I was lost for words to say, but Baard moved up from behind me and broke the moment.Continue reading ‘The Elder King,’ Snippet 3
John Ronald Reuel Tolkien was born on this day in 1892 in Bloemfontein, South Africa. Here’s a recording of an interview from the 1960s. I think you can identify the slight slur in his speech, caused by an early tongue injury. By all accounts, it did not affect his lecturing voice, but it did make him hard to understand, sometimes, in conversation.
Our technology has allowed us to expand our awareness to the entire world, making requests for prayer seemingly boundless. I hesitate to say this is the biggest prayer request of the month, but the persecution of Early Rain Covenant in Chengdu, the capital of Sichuan province in southwest China, is something important to pray and praise the Lord over. I copied their Christmas Eve update below. Here’s a letter from earlier this month for more context on the government’s unlawful routing of their congregation.
“Now when they had departed, behold, an angel of the Lord appeared to Joseph in a dream and said, ‘Rise, take the child and his mother, and flee to Egypt, and remain there until I tell you, for Herod is about to search for the child, to destroy him.’ And he rose and took the child and his mother by night and departed to Egypt and remained there until the death of Herod. This was to fulfill what the Lord had spoken by the prophet, ‘Out of Egypt I called my son.’” (Matt. 2:13-15)
Like the “White Terror” during the first Christmas, brothers and sisters of Early Rain Covenant Church, as members of the Lord Jesus, are currently walking the path that the Church’s Head once walked. Authorities are continuing to suppress Early Rain Covenant Church through everything from criminal detention, administrative detention, enforced disappearances, stalking, and financial pressure to the seizing of church property.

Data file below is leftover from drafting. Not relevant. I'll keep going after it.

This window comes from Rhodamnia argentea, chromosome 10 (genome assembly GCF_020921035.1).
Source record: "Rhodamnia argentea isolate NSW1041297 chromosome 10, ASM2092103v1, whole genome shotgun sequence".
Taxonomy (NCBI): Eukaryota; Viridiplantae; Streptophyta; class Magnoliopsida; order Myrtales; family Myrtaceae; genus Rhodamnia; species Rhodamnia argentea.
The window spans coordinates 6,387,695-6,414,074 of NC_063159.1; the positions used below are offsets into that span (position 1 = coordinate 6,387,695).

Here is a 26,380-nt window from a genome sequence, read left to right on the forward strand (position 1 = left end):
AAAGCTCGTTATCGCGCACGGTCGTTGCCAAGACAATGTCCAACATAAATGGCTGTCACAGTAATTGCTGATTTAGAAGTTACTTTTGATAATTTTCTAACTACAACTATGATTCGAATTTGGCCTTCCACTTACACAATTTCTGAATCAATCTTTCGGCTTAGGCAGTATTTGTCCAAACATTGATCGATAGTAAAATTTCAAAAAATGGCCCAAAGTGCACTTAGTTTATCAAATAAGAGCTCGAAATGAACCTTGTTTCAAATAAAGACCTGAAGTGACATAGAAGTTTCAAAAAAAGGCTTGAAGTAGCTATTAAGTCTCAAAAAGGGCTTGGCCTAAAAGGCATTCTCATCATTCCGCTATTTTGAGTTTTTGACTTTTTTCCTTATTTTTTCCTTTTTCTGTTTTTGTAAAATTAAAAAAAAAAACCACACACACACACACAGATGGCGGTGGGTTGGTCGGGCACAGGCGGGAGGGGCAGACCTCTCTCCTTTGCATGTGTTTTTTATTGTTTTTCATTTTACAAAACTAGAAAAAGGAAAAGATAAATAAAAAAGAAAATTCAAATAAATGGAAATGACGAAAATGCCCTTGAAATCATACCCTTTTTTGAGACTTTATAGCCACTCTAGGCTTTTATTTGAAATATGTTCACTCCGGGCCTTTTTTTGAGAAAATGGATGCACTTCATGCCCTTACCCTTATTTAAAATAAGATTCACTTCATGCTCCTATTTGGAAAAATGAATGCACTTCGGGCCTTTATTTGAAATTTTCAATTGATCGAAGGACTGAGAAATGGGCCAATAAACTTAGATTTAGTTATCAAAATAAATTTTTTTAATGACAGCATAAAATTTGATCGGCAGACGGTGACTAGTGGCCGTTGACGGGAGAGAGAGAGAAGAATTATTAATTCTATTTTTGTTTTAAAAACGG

On Christmas Eve, the 23rd-floor sanctuary of Early Rain Covenant Church was taken over by the Chengdu Qingyang District Shuangyanjing Community Police and converted to a community police office space. Linxishu Church, a church plant of Early Rain Covenant Church, was seized by the Pidu District authorities and community police. The church property at Enyue Church, another church plant of Early Rain, was cleared out by New Tianfu District authorities. The current church spaces were privately purchased or rented. As long as the civil contract has not expired, no one is allowed to alter or cancel it without the permission of both parties. Officials and local governments have violated both the law and morality. They have stolen nearly 1000-square-feet of real estate without paying one penny.
And yet, Lord, we still praise you. Lord’s Day worship at Early Rain Covenant Church was observed in the homes of families and small groups called and set apart by the Lord, as well as other locations. Some brothers and sisters were confined to their own homes. One small-group’s worship was interrupted by police. A total of 20 people (including 8 children) were all taken to the police station. They returned peacefully to their homes the same day. Another small group was forced to change locations. Yet another was spoken to by police after the meeting ended. In these difficult circumstances, the Spirit of the Lord has been feeding, strengthening, and challenging everyone through Chapter 2 of Matthew’s Gospel and through His servants who are in the middle of these trials and tribulations.Continue reading Pray for Early Rain Covenant Church IN CHENGDU, China